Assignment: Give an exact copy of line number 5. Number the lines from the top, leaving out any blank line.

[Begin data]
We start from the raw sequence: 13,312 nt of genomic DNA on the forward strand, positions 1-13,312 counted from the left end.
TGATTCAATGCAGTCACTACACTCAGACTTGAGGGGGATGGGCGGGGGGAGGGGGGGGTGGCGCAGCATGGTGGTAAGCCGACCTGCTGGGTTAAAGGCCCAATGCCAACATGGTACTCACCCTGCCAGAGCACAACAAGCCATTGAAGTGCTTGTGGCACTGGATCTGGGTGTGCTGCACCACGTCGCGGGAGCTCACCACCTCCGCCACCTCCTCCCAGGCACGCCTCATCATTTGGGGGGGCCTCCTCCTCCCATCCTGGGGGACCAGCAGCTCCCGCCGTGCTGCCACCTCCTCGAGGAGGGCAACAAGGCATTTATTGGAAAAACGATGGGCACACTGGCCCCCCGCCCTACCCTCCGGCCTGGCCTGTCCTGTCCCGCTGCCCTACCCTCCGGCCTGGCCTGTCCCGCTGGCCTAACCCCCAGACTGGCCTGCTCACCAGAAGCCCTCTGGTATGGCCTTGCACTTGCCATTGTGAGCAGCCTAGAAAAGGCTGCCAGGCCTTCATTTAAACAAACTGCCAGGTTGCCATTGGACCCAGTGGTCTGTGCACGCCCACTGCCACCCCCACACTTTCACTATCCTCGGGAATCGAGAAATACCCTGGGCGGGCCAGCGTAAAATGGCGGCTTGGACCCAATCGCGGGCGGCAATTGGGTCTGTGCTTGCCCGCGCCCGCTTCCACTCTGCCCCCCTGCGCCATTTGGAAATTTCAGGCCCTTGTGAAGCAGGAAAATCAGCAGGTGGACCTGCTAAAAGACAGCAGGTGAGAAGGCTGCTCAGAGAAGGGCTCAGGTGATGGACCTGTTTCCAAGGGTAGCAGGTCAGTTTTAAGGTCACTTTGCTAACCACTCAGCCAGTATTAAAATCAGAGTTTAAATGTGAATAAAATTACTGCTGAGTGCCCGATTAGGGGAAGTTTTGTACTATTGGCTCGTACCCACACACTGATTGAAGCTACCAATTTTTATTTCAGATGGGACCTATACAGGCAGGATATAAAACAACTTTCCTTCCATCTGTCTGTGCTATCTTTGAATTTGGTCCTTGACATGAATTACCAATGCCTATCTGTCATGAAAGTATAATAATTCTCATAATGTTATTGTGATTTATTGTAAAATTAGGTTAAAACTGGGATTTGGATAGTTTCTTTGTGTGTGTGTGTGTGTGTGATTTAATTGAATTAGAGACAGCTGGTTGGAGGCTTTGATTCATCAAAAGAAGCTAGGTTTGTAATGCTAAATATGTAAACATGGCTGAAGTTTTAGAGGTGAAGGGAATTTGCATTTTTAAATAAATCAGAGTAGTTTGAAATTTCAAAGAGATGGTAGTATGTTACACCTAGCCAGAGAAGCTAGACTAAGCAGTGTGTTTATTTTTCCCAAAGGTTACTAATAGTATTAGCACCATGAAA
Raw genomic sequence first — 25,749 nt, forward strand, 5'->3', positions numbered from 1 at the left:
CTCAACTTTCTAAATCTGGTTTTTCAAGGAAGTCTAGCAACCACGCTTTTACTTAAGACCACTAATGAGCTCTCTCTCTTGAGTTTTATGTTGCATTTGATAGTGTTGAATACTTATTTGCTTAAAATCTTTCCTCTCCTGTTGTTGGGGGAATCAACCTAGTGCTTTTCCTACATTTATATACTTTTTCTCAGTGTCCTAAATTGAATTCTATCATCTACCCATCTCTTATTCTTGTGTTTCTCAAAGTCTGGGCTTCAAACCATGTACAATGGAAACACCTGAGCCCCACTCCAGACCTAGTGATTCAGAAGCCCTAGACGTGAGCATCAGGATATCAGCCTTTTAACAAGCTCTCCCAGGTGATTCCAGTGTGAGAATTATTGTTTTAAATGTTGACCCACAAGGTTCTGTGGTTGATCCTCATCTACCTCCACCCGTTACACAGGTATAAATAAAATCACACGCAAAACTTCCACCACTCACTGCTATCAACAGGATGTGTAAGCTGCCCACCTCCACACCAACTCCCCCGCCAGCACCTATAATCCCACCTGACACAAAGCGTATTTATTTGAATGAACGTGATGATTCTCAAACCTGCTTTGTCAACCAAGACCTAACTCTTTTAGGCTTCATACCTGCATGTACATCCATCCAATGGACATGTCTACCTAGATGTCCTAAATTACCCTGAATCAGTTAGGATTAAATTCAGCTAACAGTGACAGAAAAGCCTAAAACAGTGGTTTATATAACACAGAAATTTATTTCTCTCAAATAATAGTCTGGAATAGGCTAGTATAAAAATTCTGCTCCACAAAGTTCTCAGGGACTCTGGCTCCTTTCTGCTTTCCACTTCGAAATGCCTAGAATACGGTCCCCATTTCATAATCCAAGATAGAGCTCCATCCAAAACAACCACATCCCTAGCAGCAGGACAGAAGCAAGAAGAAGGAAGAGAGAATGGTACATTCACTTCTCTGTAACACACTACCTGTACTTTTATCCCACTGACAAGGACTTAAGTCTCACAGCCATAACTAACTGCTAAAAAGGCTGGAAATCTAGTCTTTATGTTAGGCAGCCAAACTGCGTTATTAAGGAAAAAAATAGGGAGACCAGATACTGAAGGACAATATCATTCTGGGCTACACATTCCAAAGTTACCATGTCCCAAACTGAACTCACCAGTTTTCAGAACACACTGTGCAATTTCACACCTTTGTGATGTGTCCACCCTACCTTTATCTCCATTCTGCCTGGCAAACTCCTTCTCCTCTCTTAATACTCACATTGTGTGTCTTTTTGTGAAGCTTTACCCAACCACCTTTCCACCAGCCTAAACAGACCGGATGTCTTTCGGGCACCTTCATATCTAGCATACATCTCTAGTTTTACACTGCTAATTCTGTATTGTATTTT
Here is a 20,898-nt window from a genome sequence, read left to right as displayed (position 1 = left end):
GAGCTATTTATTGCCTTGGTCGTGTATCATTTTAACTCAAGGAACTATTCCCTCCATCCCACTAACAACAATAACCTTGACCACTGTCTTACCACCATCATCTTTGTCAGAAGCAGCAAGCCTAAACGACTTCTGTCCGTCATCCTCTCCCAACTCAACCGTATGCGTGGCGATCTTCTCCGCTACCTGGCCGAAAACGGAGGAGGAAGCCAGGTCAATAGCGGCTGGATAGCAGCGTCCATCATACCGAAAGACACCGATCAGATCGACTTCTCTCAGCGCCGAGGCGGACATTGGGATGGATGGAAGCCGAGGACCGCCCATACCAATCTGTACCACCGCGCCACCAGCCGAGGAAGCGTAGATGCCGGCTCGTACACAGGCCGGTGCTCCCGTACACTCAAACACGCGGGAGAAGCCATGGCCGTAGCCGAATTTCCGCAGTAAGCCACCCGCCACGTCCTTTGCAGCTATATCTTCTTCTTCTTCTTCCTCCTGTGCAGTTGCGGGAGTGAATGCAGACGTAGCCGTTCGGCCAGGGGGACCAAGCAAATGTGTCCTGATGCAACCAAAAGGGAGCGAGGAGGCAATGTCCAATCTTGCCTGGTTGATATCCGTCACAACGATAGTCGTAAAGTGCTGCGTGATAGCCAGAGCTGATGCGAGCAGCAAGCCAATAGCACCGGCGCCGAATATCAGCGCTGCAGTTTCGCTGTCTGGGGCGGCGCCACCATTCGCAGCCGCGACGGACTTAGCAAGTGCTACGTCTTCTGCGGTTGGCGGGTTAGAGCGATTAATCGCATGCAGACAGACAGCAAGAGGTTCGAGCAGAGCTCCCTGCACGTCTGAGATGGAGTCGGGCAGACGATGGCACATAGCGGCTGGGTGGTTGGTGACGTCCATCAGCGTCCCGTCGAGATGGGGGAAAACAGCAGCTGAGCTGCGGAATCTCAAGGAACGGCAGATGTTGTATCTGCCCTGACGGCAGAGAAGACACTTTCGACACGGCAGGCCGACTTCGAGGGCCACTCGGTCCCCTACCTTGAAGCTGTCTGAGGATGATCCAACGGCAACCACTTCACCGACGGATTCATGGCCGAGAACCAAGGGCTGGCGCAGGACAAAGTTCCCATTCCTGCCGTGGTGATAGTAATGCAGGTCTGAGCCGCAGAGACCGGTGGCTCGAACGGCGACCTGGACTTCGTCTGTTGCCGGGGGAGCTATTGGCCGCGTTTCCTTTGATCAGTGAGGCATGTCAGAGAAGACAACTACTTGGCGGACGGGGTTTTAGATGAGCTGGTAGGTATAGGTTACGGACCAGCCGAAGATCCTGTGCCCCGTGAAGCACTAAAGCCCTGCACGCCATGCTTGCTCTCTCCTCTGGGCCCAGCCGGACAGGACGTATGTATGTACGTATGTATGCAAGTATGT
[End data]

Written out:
Here is a 20,898-nt window from a genome sequence, read left to right as displayed (position 1 = left end):